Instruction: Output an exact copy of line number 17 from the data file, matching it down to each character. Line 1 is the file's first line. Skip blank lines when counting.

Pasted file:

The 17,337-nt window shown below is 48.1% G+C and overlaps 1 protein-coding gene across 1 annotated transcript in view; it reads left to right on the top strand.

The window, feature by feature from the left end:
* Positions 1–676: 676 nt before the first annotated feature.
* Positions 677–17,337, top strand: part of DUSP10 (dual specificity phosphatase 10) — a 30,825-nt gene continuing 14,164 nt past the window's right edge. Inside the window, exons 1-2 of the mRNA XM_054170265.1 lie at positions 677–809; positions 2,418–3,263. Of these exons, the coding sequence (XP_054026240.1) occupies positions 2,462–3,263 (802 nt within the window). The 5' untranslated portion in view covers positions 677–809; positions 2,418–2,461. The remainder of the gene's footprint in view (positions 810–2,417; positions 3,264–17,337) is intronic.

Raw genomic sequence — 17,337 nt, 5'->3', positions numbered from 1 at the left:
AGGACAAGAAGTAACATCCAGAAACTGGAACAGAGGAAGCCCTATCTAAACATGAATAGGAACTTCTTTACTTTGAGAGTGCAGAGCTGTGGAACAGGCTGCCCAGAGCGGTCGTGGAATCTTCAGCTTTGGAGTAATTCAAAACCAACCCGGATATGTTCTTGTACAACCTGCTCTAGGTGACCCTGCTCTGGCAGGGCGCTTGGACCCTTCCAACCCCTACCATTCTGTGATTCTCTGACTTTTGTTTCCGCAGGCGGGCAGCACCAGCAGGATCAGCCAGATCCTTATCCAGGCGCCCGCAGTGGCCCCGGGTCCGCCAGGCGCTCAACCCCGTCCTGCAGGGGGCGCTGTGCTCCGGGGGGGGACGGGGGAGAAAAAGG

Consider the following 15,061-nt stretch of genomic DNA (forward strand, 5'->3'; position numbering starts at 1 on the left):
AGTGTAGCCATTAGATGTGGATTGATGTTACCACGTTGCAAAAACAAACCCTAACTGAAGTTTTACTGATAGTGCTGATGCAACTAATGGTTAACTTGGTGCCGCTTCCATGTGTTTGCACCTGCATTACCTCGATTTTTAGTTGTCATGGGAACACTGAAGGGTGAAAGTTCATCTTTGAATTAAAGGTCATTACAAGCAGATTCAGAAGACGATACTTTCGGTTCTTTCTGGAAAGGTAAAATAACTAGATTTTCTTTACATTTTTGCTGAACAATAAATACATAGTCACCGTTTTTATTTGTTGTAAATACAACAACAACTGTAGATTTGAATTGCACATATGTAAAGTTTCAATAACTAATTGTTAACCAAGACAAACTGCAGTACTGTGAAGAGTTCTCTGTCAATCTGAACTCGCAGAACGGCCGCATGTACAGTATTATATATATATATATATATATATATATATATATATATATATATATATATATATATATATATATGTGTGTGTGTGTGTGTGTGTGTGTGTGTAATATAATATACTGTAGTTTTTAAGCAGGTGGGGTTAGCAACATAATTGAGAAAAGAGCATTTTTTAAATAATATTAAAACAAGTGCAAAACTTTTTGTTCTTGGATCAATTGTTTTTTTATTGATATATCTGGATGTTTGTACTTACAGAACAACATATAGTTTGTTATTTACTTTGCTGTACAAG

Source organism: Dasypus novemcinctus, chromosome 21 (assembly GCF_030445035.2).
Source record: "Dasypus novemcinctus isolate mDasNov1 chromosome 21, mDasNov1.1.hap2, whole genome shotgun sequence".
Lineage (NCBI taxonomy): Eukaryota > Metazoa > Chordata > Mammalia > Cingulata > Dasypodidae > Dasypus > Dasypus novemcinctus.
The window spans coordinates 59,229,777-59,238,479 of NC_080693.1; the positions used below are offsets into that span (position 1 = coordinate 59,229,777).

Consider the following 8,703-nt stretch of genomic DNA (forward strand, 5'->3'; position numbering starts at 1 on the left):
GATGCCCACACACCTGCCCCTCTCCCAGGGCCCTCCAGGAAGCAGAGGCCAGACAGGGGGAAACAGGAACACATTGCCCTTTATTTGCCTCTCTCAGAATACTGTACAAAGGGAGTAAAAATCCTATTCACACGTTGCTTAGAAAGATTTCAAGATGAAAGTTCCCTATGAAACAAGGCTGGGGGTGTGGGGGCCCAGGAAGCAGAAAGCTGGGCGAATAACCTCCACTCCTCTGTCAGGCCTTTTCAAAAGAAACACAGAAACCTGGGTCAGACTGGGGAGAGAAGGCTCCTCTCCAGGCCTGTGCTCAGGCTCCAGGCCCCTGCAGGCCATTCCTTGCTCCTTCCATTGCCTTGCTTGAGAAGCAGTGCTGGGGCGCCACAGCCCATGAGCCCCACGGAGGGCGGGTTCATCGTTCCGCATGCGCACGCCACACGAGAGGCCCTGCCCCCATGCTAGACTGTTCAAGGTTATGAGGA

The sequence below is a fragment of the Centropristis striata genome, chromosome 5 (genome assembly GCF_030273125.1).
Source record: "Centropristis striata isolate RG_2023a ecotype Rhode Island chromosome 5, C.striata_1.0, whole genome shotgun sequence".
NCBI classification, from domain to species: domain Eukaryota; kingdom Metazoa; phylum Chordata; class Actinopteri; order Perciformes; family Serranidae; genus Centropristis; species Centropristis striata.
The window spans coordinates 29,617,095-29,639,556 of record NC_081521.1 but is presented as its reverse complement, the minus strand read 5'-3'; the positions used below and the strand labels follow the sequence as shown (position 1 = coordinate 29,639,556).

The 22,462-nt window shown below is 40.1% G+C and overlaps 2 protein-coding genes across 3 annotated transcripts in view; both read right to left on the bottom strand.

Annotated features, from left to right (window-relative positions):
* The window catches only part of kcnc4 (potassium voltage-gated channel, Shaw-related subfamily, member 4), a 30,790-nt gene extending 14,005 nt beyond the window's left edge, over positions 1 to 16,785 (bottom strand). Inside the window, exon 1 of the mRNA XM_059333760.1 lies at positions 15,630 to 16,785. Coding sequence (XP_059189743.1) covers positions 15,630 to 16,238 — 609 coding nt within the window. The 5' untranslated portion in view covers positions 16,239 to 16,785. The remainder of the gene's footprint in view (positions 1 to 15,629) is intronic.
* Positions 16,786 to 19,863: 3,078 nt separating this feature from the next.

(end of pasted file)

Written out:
NCBI classification, from domain to species: domain Eukaryota; kingdom Metazoa; phylum Chordata; class Actinopteri; order Perciformes; family Serranidae; genus Centropristis; species Centropristis striata.